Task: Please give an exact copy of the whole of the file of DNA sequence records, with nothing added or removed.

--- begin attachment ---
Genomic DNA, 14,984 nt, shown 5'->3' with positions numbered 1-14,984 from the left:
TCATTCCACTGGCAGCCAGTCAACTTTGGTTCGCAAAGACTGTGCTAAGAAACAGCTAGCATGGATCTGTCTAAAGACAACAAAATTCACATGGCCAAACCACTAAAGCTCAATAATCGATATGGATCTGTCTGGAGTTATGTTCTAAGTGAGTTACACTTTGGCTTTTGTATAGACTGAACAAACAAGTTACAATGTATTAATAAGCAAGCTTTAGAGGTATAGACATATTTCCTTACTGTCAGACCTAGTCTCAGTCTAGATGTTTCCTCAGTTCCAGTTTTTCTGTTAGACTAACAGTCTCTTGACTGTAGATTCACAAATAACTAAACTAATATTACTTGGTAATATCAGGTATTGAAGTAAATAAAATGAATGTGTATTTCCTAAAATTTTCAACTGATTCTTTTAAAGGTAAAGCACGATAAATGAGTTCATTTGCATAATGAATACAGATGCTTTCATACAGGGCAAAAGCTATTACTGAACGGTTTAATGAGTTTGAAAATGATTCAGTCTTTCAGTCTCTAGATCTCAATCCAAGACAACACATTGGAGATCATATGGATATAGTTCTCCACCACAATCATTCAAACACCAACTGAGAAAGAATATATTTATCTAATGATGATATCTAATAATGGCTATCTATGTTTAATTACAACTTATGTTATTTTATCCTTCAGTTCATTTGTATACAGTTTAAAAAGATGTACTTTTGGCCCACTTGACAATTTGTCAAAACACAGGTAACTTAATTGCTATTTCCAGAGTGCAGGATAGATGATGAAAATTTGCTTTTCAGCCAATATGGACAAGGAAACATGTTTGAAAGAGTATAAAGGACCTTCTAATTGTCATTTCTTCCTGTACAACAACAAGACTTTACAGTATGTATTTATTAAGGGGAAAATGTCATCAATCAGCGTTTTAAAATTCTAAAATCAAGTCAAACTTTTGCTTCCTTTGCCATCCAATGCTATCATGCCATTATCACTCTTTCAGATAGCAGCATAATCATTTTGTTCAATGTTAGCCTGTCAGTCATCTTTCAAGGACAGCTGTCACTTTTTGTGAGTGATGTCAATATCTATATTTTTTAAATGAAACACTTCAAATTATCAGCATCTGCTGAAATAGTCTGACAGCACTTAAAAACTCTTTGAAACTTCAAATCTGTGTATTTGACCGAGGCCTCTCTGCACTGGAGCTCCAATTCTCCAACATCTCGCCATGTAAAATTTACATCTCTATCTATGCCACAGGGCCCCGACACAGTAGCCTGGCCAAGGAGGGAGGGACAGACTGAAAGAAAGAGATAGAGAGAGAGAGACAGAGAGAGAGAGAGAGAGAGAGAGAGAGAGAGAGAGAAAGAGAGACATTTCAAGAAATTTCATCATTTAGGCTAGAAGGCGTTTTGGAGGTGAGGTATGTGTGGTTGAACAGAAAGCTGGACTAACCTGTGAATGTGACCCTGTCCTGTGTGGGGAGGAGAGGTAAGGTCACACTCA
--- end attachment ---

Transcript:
Genomic DNA, 14,984 nt, shown 5'->3' with positions numbered 1-14,984 from the left:
TCATTCCACTGGCAGCCAGTCAACTTTGGTTCGCAAAGACTGTGCTAAGAAACAGCTAGCATGGATCTGTCTAAAGACAACAAAATTCACATGGCCAAACCACTAAAGCTCAATAATCGATATGGATCTGTCTGGAGTTATGTTCTAAGTGAGTTACACTTTGGCTTTTGTATAGACTGAACAAACAAGTTACAATGTATTAATAAGCAAGCTTTAGAGGTATAGACATATTTCCTTACTGTCAGACCTAGTCTCAGTCTAGATGTTTCCTCAGTTCCAGTTTTTCTGTTAGACTAACAGTCTCTTGACTGTAGATTCACAAATAACTAAACTAATATTACTTGGTAATATCAGGTATTGAAGTAAATAAAATGAATGTGTATTTCCTAAAATTTTCAACTGATTCTTTTAAAGGTAAAGCACGATAAATGAGTTCATTTGCATAATGAATACAGATGCTTTCATACAGGGCAAAAGCTATTACTGAACGGTTTAATGAGTTTGAAAATGATTCAGTCTTTCAGTCTCTAGATCTCAATCCAAGACAACACATTGGAGATCATATGGATATAGTTCTCCACCACAATCATTCAAACACCAACTGAGAAAGAATATATTTATCTAATGATGATATCTAATAATGGCTATCTATGTTTAATTACAACTTATGTTATTTTATCCTTCAGTTCATTTGTATACAGTTTAAAAAGATGTACTTTTGGCCCACTTGACAATTTGTCAAAACACAGGTAACTTAATTGCTATTTCCAGAGTGCAGGATAGATGATGAAAATTTGCTTTTCAGCCAATATGGACAAGGAAACATGTTTGAAAGAGTATAAAGGACCTTCTAATTGTCATTTCTTCCTGTACAACAACAAGACTTTACAGTATGTATTTATTAAGGGGAAAATGTCATCAATCAGCGTTTTAAAATTCTAAAATCAAGTCAAACTTTTGCTTCCTTTGCCATCCAATGCTATCATGCCATTATCACTCTTTCAGATAGCAGCATAATCATTTTGTTCAATGTTAGCCTGTCAGTCATCTTTCAAGGACAGCTGTCACTTTTTGTGAGTGATGTCAATATCTATATTTTTTAAATGAAACACTTCAAATTATCAGCATCTGCTGAAATAGTCTGACAGCACTTAAAAACTCTTTGAAACTTCAAATCTGTGTATTTGACCGAGGCCTCTCTGCACTGGAGCTCCAATTCTCCAACATCTCGCCATGTAAAATTTACATCTCTATCTATGCCACAGGGCCCCGACACAGTAGCCTGGCCAAGGAGGGAGGGACAGACTGAAAGAAAGAGATAGAGAGAGAGAGACAGAGAGAGAGAGAGAGAGAGAGAGAGAGAGAGAGAGAAAGAGAGACATTTCAAGAAATTTCATCATTTAGGCTAGAAGGCGTTTTGGAGGTGAGGTATGTGTGGTTGAACAGAAAGCTGGACTAACCTGTGAATGTGACCCTGTCCTGTGTGGGGAGGAGAGGTAAGGTCACACTCA